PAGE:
5 Things You Should Never Do When Camping Alone

Solo camping is understandably scary, especially if it’s your first time. You need to take extra precautions about your surroundings and the people you encounter as you cannot rely on anyone but yourself in the wild.

As with any outdoor travel, there are do’s and don’ts that you should observe for your comfort, safety and overall enjoyment as a solo traveler.

RELATED: Survival Life Camping Checklist for 2021

Here are 5 things you should never do while camping alone

Go unprepared

This is the most basic, but the most important thing to remember – be prepared. As mentioned earlier, you can only rely on yourself. Learn how to pitch a tent, light a fire, and prepare a meal for yourself. Pack everything you need from groceries, water, toiletries, medication, sleeping gear, cooking utensils, a first aid kit, etc.

It’s also important to bring a map, compass, GPS, whistle, and some chalk in case you get lost.

Go MIABackpacker man backpacker hiking alone in Scandinavian mountains camping AloneCam

Another important thing to keep in mind is to let a family member or friend know about your trip. Give them vital information like your entire itinerary, the exact places you will be staying and when you will be back.

This may sound a little too much, but know that if something unexpected happens, this can be the thing that will save your life.

Overestimate your abilitiesSolo Hiker Tarp Wildcamping with his back to the camera with a view of the forest camping Alone Tips

Hiking 20 miles on a familiar trail home is very different from hiking 32 miles alone in the wilderness with a heavy backpack on your back. Curl up on your first solo trip and choose activities or take trails that suit your ability.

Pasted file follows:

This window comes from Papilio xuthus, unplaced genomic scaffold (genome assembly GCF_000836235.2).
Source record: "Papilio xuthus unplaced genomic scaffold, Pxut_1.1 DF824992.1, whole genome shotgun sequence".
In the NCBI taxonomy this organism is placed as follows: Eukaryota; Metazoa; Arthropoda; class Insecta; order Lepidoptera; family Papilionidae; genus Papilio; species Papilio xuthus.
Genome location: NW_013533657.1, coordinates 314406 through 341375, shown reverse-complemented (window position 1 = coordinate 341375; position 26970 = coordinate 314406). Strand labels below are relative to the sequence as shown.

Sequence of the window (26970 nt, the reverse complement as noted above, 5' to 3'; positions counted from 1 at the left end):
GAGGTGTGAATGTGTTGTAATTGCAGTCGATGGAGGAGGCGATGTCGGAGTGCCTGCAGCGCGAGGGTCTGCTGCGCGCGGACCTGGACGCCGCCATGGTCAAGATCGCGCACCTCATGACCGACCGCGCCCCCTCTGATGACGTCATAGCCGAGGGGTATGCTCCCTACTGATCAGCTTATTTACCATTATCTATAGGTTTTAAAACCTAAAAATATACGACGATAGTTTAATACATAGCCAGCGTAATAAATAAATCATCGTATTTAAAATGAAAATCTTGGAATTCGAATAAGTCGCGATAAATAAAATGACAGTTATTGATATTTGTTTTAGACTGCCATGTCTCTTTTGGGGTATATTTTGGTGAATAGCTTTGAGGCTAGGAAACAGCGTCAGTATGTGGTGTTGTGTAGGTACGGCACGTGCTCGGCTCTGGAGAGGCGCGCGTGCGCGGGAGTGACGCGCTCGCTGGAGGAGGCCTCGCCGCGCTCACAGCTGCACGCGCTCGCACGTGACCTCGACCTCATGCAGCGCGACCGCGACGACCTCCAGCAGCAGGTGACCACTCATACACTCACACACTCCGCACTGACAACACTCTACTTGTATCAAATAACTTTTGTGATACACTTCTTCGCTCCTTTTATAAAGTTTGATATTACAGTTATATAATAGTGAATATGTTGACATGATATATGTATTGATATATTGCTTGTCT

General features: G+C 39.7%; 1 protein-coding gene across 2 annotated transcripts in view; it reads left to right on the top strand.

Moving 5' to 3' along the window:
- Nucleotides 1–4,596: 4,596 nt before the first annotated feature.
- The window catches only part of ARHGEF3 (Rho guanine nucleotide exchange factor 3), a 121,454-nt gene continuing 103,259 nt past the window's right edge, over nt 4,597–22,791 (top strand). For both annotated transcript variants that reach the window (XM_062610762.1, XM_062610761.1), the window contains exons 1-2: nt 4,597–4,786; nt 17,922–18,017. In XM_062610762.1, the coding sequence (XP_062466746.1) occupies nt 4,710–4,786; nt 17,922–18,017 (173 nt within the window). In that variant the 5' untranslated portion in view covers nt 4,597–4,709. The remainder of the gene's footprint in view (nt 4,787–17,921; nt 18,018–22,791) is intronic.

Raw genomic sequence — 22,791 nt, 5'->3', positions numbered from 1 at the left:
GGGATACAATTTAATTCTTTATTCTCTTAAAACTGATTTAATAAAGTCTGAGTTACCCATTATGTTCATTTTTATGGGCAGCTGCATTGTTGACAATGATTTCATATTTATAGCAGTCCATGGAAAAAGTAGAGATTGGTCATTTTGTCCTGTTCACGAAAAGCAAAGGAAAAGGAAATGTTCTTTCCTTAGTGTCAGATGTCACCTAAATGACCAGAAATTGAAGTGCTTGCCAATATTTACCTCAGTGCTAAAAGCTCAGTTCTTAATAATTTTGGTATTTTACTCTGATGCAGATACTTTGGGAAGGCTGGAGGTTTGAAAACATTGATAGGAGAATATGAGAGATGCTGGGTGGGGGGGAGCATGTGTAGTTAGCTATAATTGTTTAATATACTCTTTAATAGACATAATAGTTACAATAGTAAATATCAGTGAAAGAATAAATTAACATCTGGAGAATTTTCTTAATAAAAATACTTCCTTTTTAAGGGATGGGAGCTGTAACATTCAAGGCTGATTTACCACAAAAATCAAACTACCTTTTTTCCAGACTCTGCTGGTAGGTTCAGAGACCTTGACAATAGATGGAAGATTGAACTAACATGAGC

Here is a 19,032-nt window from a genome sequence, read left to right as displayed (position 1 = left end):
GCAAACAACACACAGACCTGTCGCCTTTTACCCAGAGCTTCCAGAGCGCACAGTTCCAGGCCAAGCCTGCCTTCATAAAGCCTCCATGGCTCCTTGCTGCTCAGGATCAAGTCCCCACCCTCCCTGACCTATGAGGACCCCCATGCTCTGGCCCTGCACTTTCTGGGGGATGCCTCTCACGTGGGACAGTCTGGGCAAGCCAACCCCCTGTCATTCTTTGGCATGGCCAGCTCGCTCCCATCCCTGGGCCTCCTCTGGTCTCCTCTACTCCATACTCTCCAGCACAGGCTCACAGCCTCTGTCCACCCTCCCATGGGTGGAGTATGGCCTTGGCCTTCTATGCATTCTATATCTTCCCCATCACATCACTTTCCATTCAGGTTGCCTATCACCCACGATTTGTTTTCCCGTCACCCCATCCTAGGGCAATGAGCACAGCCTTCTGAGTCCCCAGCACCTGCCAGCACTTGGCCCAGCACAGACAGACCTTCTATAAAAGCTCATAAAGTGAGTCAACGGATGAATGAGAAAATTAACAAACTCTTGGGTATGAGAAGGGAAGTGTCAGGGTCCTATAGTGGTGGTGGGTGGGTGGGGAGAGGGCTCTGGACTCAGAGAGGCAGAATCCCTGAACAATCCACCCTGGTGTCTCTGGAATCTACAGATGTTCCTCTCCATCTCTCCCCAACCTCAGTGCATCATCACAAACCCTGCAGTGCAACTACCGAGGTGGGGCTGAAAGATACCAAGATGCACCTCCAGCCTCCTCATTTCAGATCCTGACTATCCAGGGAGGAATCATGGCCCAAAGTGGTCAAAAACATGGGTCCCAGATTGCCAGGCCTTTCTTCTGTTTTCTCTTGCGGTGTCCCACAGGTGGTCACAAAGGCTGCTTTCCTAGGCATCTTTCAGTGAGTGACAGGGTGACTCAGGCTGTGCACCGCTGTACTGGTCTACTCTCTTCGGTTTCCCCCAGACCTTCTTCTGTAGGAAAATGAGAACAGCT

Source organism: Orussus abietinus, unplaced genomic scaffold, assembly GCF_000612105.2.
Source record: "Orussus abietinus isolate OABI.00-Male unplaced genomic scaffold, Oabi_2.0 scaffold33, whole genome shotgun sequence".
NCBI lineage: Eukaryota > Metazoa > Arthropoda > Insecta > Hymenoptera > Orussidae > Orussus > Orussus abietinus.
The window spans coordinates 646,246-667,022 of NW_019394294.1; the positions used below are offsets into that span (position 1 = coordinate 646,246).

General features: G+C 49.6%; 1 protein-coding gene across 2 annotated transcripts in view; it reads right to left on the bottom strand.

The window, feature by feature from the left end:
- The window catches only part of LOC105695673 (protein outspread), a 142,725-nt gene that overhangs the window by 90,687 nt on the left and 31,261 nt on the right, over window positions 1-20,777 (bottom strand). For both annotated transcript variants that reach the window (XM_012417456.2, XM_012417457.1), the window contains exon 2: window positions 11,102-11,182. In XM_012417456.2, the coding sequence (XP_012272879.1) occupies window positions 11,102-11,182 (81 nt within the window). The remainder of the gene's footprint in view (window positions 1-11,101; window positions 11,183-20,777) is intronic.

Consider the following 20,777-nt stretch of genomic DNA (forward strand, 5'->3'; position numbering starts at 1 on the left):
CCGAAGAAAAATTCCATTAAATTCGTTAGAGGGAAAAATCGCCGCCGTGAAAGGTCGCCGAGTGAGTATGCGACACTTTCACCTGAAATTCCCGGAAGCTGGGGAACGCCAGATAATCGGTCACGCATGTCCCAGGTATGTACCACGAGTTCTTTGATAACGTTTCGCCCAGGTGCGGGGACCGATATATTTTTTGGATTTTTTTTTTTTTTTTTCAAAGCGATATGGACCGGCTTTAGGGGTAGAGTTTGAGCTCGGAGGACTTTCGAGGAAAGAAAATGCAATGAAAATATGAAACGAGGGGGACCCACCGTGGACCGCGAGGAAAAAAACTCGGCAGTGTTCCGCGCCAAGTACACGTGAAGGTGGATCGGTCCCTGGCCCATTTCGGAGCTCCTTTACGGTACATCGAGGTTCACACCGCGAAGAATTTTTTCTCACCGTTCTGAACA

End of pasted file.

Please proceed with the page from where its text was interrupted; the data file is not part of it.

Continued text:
Also, don’t try to take on too much right away. A night or two of camping alone should be enough for the first time.

Arrive at your campsite at nightMan camping alone on the beach, accompanied by a campfire and guitar camping alone

This is not ideal for a first time solo camper. The darkness is disorienting and equipment becomes more difficult to find and use overall. Be sure to arrive at your campsite at least 2 hours before sunset to give you enough time to find a good spot to pitch your tent, settle down, and cook your dinner.

Forget about your conversationbeautiful happy free woman in solo camping with tent in forest writing notes on notebook camping alone

With no company, it’s ideal to have a chat during the downtime of your trip. Bring a book to read, a journal to write in, or a few playing cards to avoid boredom.

Solo camping is an incredible experience – remember what not to do if you are camping alone!

Daniel J. Smith is a survival expert. He has lived outdoors since childhood and loves to share his expertise in camping, hiking, traveling, RV home living and more.

He has also started his own company called OutBright which will shortly be selling products for campers, hikers, travelers and all outdoor adventurers.

To all preppers, craftsmen, bushmasters, nature lovers and all-round experts, Survival Life needs YOU! Click here if you’d like to write for us.

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Macallister Anderson

I am by no means an expert in every aspect of this stuff. I plan to learn, and when possible, enlist the help of experts in various fields to come together and offer their knowledge. In a few years, I dream that this site will be a virtual survival encyclopedia and allow a total novice to come on here and be supplied with everything they need to prepare for anything.

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